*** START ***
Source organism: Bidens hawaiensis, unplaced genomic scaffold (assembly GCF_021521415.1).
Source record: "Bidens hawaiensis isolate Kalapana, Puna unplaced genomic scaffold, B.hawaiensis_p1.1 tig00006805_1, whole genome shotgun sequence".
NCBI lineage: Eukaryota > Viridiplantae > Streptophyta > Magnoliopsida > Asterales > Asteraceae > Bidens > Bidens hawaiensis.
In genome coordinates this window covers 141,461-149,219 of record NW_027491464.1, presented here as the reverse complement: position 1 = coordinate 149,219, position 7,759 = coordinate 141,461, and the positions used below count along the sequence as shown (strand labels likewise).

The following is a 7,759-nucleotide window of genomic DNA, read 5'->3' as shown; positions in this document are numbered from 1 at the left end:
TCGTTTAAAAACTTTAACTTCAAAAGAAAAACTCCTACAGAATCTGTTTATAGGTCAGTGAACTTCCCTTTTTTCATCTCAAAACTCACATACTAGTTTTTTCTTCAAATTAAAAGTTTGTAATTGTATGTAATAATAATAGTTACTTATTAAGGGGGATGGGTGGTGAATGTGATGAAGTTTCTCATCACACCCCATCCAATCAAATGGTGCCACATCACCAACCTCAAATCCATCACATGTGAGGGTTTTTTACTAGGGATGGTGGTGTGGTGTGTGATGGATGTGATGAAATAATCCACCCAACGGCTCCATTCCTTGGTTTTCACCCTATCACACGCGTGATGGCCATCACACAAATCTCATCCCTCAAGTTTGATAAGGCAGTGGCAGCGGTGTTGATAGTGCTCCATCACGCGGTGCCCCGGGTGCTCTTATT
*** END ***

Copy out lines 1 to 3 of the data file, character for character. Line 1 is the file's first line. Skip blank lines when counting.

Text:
Source organism: Bidens hawaiensis, unplaced genomic scaffold (assembly GCF_021521415.1).
Source record: "Bidens hawaiensis isolate Kalapana, Puna unplaced genomic scaffold, B.hawaiensis_p1.1 tig00006805_1, whole genome shotgun sequence".
NCBI lineage: Eukaryota > Viridiplantae > Streptophyta > Magnoliopsida > Asterales > Asteraceae > Bidens > Bidens hawaiensis.